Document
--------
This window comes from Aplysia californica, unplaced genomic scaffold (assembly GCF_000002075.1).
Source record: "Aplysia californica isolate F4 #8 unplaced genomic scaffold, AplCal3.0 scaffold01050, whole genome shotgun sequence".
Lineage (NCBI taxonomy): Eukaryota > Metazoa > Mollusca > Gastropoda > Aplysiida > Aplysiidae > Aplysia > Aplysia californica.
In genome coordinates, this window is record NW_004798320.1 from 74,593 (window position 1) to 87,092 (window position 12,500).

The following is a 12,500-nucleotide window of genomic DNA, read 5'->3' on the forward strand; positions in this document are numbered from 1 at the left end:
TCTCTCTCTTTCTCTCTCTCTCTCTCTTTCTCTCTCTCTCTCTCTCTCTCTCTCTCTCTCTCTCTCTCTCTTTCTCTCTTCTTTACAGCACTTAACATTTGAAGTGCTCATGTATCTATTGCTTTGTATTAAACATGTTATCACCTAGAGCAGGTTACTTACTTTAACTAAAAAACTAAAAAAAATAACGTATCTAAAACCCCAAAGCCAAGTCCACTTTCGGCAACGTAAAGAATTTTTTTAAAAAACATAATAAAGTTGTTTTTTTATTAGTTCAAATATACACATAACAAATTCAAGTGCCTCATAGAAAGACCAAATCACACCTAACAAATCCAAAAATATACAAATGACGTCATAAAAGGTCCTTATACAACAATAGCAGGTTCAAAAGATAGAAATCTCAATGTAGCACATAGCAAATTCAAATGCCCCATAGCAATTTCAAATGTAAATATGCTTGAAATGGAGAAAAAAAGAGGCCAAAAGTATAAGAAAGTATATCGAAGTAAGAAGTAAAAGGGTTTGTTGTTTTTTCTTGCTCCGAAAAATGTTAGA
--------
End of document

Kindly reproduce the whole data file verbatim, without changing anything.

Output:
This window comes from Aplysia californica, unplaced genomic scaffold (assembly GCF_000002075.1).
Source record: "Aplysia californica isolate F4 #8 unplaced genomic scaffold, AplCal3.0 scaffold01050, whole genome shotgun sequence".
Lineage (NCBI taxonomy): Eukaryota > Metazoa > Mollusca > Gastropoda > Aplysiida > Aplysiidae > Aplysia > Aplysia californica.
In genome coordinates, this window is record NW_004798320.1 from 74,593 (window position 1) to 87,092 (window position 12,500).

The following is a 12,500-nucleotide window of genomic DNA, read 5'->3' on the forward strand; positions in this document are numbered from 1 at the left end:
TCTCTCTCTTTCTCTCTCTCTCTCTCTTTCTCTCTCTCTCTCTCTCTCTCTCTCTCTCTCTCTCTCTCTCTTTCTCTCTTCTTTACAGCACTTAACATTTGAAGTGCTCATGTATCTATTGCTTTGTATTAAACATGTTATCACCTAGAGCAGGTTACTTACTTTAACTAAAAAACTAAAAAAAATAACGTATCTAAAACCCCAAAGCCAAGTCCACTTTCGGCAACGTAAAGAATTTTTTTAAAAAACATAATAAAGTTGTTTTTTTATTAGTTCAAATATACACATAACAAATTCAAGTGCCTCATAGAAAGACCAAATCACACCTAACAAATCCAAAAATATACAAATGACGTCATAAAAGGTCCTTATACAACAATAGCAGGTTCAAAAGATAGAAATCTCAATGTAGCACATAGCAAATTCAAATGCCCCATAGCAATTTCAAATGTAAATATGCTTGAAATGGAGAAAAAAAGAGGCCAAAAGTATAAGAAAGTATATCGAAGTAAGAAGTAAAAGGGTTTGTTGTTTTTTCTTGCTCCGAAAAATGTTAGA